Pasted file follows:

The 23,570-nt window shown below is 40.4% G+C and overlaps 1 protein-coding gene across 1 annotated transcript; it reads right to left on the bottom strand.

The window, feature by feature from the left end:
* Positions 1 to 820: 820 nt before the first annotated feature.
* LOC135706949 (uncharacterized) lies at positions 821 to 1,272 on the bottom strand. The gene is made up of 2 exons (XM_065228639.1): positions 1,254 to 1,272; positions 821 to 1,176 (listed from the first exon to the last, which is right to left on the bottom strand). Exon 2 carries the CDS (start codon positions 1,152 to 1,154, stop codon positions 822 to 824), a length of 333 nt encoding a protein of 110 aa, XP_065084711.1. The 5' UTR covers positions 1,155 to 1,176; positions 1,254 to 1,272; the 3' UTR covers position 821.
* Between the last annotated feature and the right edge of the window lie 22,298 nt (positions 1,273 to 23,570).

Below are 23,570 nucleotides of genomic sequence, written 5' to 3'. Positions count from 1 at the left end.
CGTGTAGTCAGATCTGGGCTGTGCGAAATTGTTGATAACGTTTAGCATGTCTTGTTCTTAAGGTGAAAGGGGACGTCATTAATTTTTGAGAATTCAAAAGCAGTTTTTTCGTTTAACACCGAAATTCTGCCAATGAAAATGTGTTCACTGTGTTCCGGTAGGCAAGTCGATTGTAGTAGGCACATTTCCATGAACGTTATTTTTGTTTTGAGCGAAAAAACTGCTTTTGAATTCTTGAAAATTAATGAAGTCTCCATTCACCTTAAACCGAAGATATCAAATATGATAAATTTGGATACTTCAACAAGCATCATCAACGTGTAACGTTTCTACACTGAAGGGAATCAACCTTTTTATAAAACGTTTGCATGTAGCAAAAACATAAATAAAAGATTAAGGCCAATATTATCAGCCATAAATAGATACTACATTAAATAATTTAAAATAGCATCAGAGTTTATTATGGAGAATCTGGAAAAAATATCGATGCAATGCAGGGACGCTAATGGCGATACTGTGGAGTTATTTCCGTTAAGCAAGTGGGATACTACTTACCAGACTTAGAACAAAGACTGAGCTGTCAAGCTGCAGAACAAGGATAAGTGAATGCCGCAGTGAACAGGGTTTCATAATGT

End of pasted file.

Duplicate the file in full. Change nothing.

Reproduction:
The 23,570-nt window shown below is 40.4% G+C and overlaps 1 protein-coding gene across 1 annotated transcript; it reads right to left on the bottom strand.

The window, feature by feature from the left end:
* Positions 1 to 820: 820 nt before the first annotated feature.
* LOC135706949 (uncharacterized) lies at positions 821 to 1,272 on the bottom strand. The gene is made up of 2 exons (XM_065228639.1): positions 1,254 to 1,272; positions 821 to 1,176 (listed from the first exon to the last, which is right to left on the bottom strand). Exon 2 carries the CDS (start codon positions 1,152 to 1,154, stop codon positions 822 to 824), a length of 333 nt encoding a protein of 110 aa, XP_065084711.1. The 5' UTR covers positions 1,155 to 1,176; positions 1,254 to 1,272; the 3' UTR covers position 821.
* Between the last annotated feature and the right edge of the window lie 22,298 nt (positions 1,273 to 23,570).

Below are 23,570 nucleotides of genomic sequence, written 5' to 3'. Positions count from 1 at the left end.
CGTGTAGTCAGATCTGGGCTGTGCGAAATTGTTGATAACGTTTAGCATGTCTTGTTCTTAAGGTGAAAGGGGACGTCATTAATTTTTGAGAATTCAAAAGCAGTTTTTTCGTTTAACACCGAAATTCTGCCAATGAAAATGTGTTCACTGTGTTCCGGTAGGCAAGTCGATTGTAGTAGGCACATTTCCATGAACGTTATTTTTGTTTTGAGCGAAAAAACTGCTTTTGAATTCTTGAAAATTAATGAAGTCTCCATTCACCTTAAACCGAAGATATCAAATATGATAAATTTGGATACTTCAACAAGCATCATCAACGTGTAACGTTTCTACACTGAAGGGAATCAACCTTTTTATAAAACGTTTGCATGTAGCAAAAACATAAATAAAAGATTAAGGCCAATATTATCAGCCATAAATAGATACTACATTAAATAATTTAAAATAGCATCAGAGTTTATTATGGAGAATCTGGAAAAAATATCGATGCAATGCAGGGACGCTAATGGCGATACTGTGGAGTTATTTCCGTTAAGCAAGTGGGATACTACTTACCAGACTTAGAACAAAGACTGAGCTGTCAAGCTGCAGAACAAGGATAAGTGAATGCCGCAGTGAACAGGGTTTCATAATGT